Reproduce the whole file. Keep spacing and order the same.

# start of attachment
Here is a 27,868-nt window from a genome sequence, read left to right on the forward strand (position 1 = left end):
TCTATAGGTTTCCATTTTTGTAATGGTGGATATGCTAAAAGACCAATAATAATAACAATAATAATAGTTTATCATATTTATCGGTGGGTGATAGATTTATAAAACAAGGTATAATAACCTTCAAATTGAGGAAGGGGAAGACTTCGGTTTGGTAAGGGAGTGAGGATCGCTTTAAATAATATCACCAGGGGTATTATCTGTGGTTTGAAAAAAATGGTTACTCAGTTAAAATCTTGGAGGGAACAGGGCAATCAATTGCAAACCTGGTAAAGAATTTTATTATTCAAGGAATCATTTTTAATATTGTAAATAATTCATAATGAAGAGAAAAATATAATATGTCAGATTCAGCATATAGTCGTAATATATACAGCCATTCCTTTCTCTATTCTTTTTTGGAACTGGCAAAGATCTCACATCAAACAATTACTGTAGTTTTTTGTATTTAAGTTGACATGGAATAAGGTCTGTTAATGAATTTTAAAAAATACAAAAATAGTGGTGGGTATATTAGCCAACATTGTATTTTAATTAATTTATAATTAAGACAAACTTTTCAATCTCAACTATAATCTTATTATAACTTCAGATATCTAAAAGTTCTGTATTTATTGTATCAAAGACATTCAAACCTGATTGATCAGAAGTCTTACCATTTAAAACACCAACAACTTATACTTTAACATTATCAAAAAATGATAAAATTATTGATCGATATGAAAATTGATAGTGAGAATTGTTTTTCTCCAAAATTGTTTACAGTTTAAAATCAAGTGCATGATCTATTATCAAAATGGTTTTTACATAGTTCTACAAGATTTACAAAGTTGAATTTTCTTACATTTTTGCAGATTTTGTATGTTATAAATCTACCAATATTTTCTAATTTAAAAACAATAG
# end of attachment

Here is a 27,868-nt window from a genome sequence, read left to right on the forward strand (position 1 = left end):
TCTATAGGTTTCCATTTTTGTAATGGTGGATATGCTAAAAGACCAATAATAATAACAATAATAATAGTTTATCATATTTATCGGTGGGTGATAGATTTATAAAACAAGGTATAATAACCTTCAAATTGAGGAAGGGGAAGACTTCGGTTTGGTAAGGGAGTGAGGATCGCTTTAAATAATATCACCAGGGGTATTATCTGTGGTTTGAAAAAAATGGTTACTCAGTTAAAATCTTGGAGGGAACAGGGCAATCAATTGCAAACCTGGTAAAGAATTTTATTATTCAAGGAATCATTTTTAATATTGTAAATAATTCATAATGAAGAGAAAAATATAATATGTCAGATTCAGCATATAGTCGTAATATATACAGCCATTCCTTTCTCTATTCTTTTTTGGAACTGGCAAAGATCTCACATCAAACAATTACTGTAGTTTTTTGTATTTAAGTTGACATGGAATAAGGTCTGTTAATGAATTTTAAAAAATACAAAAATAGTGGTGGGTATATTAGCCAACATTGTATTTTAATTAATTTATAATTAAGACAAACTTTTCAATCTCAACTATAATCTTATTATAACTTCAGATATCTAAAAGTTCTGTATTTATTGTATCAAAGACATTCAAACCTGATTGATCAGAAGTCTTACCATTTAAAACACCAACAACTTATACTTTAACATTATCAAAAAATGATAAAATTATTGATCGATATGAAAATTGATAGTGAGAATTGTTTTTCTCCAAAATTGTTTACAGTTTAAAATCAAGTGCATGATCTATTATCAAAATGGTTTTTACATAGTTCTACAAGATTTACAAAGTTGAATTTTCTTACATTTTTGCAGATTTTGTATGTTATAAATCTACCAATATTTTCTAATTTAAAAACAATAG